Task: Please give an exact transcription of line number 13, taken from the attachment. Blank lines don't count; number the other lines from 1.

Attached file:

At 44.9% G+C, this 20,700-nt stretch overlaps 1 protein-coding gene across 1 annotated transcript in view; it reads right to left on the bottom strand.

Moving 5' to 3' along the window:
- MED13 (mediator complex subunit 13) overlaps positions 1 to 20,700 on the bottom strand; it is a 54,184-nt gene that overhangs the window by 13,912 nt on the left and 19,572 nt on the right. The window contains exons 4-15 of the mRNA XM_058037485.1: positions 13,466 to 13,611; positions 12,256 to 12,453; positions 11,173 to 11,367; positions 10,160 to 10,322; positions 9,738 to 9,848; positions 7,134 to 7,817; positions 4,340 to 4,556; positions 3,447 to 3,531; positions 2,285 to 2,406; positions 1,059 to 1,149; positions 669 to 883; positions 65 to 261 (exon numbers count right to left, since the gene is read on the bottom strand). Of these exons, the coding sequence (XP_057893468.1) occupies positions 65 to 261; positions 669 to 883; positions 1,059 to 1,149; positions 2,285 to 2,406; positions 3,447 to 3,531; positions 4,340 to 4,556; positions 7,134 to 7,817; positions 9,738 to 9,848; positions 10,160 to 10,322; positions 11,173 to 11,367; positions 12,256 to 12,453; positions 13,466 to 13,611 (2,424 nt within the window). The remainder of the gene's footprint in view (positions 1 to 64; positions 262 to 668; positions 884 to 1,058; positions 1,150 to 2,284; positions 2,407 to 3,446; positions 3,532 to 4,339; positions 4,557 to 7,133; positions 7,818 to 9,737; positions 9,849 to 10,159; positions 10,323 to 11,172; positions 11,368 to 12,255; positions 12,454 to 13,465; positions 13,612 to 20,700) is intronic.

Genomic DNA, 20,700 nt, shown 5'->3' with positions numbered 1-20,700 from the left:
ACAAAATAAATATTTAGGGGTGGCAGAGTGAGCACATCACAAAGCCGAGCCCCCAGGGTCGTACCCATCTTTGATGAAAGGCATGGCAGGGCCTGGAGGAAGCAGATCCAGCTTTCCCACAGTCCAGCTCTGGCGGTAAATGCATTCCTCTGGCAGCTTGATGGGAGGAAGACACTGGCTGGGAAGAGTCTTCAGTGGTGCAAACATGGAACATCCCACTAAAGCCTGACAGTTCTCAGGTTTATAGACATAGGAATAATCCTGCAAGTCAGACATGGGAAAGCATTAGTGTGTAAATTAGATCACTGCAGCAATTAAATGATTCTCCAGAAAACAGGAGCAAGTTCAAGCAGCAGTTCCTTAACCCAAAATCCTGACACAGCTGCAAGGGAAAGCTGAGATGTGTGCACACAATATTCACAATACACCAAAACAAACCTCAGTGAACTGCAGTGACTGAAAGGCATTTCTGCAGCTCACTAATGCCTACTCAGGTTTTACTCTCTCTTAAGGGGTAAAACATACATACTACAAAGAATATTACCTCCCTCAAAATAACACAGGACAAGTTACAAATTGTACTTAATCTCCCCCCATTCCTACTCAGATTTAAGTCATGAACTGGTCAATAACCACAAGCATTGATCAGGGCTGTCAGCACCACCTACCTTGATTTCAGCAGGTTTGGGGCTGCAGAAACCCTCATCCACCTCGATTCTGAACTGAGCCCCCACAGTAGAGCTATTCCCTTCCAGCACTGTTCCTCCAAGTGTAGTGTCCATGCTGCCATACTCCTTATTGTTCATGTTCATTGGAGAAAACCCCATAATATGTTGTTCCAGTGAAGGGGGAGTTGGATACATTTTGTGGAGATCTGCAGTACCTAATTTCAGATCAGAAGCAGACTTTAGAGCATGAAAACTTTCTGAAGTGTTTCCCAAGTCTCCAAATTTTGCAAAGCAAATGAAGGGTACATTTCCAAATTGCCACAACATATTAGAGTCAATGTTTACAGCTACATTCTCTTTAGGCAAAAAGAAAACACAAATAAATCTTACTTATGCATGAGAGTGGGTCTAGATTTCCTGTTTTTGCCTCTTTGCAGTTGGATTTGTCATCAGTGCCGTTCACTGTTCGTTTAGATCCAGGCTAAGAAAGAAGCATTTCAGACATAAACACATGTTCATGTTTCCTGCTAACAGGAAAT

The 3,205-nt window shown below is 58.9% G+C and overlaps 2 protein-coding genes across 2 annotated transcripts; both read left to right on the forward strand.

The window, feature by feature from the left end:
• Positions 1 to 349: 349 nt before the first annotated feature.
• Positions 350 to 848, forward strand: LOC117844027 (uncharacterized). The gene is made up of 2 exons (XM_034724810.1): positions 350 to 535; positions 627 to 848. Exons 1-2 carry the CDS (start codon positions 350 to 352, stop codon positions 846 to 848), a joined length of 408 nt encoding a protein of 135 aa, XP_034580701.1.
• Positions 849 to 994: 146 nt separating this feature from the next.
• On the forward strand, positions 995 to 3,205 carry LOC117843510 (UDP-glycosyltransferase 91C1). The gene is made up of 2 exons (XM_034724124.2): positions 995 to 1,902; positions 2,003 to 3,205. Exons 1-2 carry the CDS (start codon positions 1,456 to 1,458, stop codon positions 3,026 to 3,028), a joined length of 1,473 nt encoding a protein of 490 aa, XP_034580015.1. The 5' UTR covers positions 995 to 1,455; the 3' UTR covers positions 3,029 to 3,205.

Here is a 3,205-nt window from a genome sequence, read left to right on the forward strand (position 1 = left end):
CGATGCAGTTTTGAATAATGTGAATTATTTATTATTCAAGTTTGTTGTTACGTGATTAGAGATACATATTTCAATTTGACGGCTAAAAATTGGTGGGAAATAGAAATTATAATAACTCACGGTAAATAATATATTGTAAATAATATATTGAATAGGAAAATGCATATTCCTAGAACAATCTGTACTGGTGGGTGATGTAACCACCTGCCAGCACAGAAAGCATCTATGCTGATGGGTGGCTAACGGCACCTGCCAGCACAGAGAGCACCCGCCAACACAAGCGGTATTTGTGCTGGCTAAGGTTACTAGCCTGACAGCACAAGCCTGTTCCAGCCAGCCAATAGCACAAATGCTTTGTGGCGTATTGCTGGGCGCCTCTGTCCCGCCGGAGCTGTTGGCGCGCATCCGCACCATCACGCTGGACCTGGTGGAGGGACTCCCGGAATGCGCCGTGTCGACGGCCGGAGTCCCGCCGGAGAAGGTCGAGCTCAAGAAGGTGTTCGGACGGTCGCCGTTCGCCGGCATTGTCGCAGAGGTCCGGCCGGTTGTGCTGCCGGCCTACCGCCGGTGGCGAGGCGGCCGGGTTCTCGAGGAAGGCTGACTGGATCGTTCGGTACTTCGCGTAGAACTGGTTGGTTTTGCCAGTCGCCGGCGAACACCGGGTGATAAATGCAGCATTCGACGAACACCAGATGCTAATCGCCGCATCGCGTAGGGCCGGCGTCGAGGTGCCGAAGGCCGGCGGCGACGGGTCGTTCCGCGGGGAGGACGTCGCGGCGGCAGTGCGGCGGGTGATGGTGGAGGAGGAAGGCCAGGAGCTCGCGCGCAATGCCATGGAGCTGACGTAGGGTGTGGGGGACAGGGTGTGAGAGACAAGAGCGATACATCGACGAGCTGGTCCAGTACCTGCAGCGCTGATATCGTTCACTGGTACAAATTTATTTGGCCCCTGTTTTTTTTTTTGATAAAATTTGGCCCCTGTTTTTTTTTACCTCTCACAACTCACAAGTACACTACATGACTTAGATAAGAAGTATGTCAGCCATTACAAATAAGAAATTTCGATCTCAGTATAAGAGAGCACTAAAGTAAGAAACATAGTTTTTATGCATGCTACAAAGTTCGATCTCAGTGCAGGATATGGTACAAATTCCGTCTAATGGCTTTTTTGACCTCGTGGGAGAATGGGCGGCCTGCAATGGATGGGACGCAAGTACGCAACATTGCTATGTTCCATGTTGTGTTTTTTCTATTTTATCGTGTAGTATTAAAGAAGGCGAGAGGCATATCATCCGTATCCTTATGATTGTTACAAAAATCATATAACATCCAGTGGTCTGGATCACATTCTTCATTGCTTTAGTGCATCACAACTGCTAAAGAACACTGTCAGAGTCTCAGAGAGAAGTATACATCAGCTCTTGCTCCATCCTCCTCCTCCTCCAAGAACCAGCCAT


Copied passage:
CGATGCAGTTTTGAATAATGTGAATTATTTATTATTCAAGTTTGTTGTTACGTGATTAGAGATACATATTTCAATTTGACGGCTAAAAATTGGTGGGAAATAGAAATTATAATAACTCACGGTAAATAATATATTGTAAATAATATATTGAATAGGAAAATGCATATTCCTAGAACAATCTGTACTGGTGGGTGATGTAACCACCTGCCAGCACAGAAAGCATCTATGCTGATGGGTGGCTAACGGCACCTGCCAGCACAGAGAGCACCCGCCAACACAAGCGGTATTTGTGCTGGCTAAGGTTACTAGCCTGACAGCACAAGCCTGTTCCAGCCAGCCAATAGCACAAATGCTTTGTGGCGTATTGCTGGGCGCCTCTGTCCCGCCGGAGCTGTTGGCGCGCATCCGCACCATCACGCTGGACCTGGTGGAGGGACTCCCGGAATGCGCCGTGTCGACGGCCGGAGTCCCGCCGGAGAAGGTCGAGCTCAAGAAGGTGTTCGGACGGTCGCCGTTCGCCGGCATTGTCGCAGAGGTCCGGCCGGTTGTGCTGCCGGCCTACCGCCGGTGGCGAGGCGGCCGGGTTCTCGAGGAAGGCTGACTGGATCGTTCGGTACTTCGCGTAGAACTGGTTGGTTTTGCCAGTCGCCGGCGAACACCGGGTGATAAATGCAGCATTCGACGAACACCAGATGCTAATCGCCGCATCGCGTAGGGCCGGCGTCGAGGTGCCGAAGGCCGGCGGCGACGGGTCGTTCCGCGGGGAGGACGTCGCGGCGGCAGTGCGGCGGGTGATGGTGGAGGAGGAAGGCCAGGAGCTCGCGCGCAATGCCATGGAGCTGACGTAGGGTGTGGGGGACAGGGTGTGAGAGACAAGAGCGATACATCGACGAGCTGGTCCAGTACCTGCAGCGCTGATATCGTTCACTGGTACAAATTTATTTGGCCCCTGTTTTTTTTTTTGATAAAATTTGGCCCCTGTTTTTTTTTACCTCTCACAACTCACAAGTACACTACATGACTTAGATAAGAAGTATGTCAGCCATTACAAATAAGAAATTTCGATCTCAGTATAAGAGAGCACTAAAGTAAGAAACATAGTTTTTATGCATGCTACAAAGTTCGATCTCAGTGCAGGATATGGTACAAATTCCGTCTAATGGCTTTTTTGACCTCGTGGGAGAATGGGCGGCCTGCAATGGATGGGACGCAAGTACGCAACATTGCTATGTTCCATGTTGTGTTTTTTCTATTTTATCGTGTAGTATTAAAGAAGGCGAGAGGCATATCATCCGTATCCTTATGATTGTTACAAAAATCATATAACATCCAGTGGTCTGGATCACATTCTTCATTGCTTTAGTGCATCACAACTGCTAAAGAACACTGTCAGAGTCTCAGAGAGAAGTATACATCAGCTCTTGCTCCATCCTCCTCCTCCTCCAAGAACCAGCCAT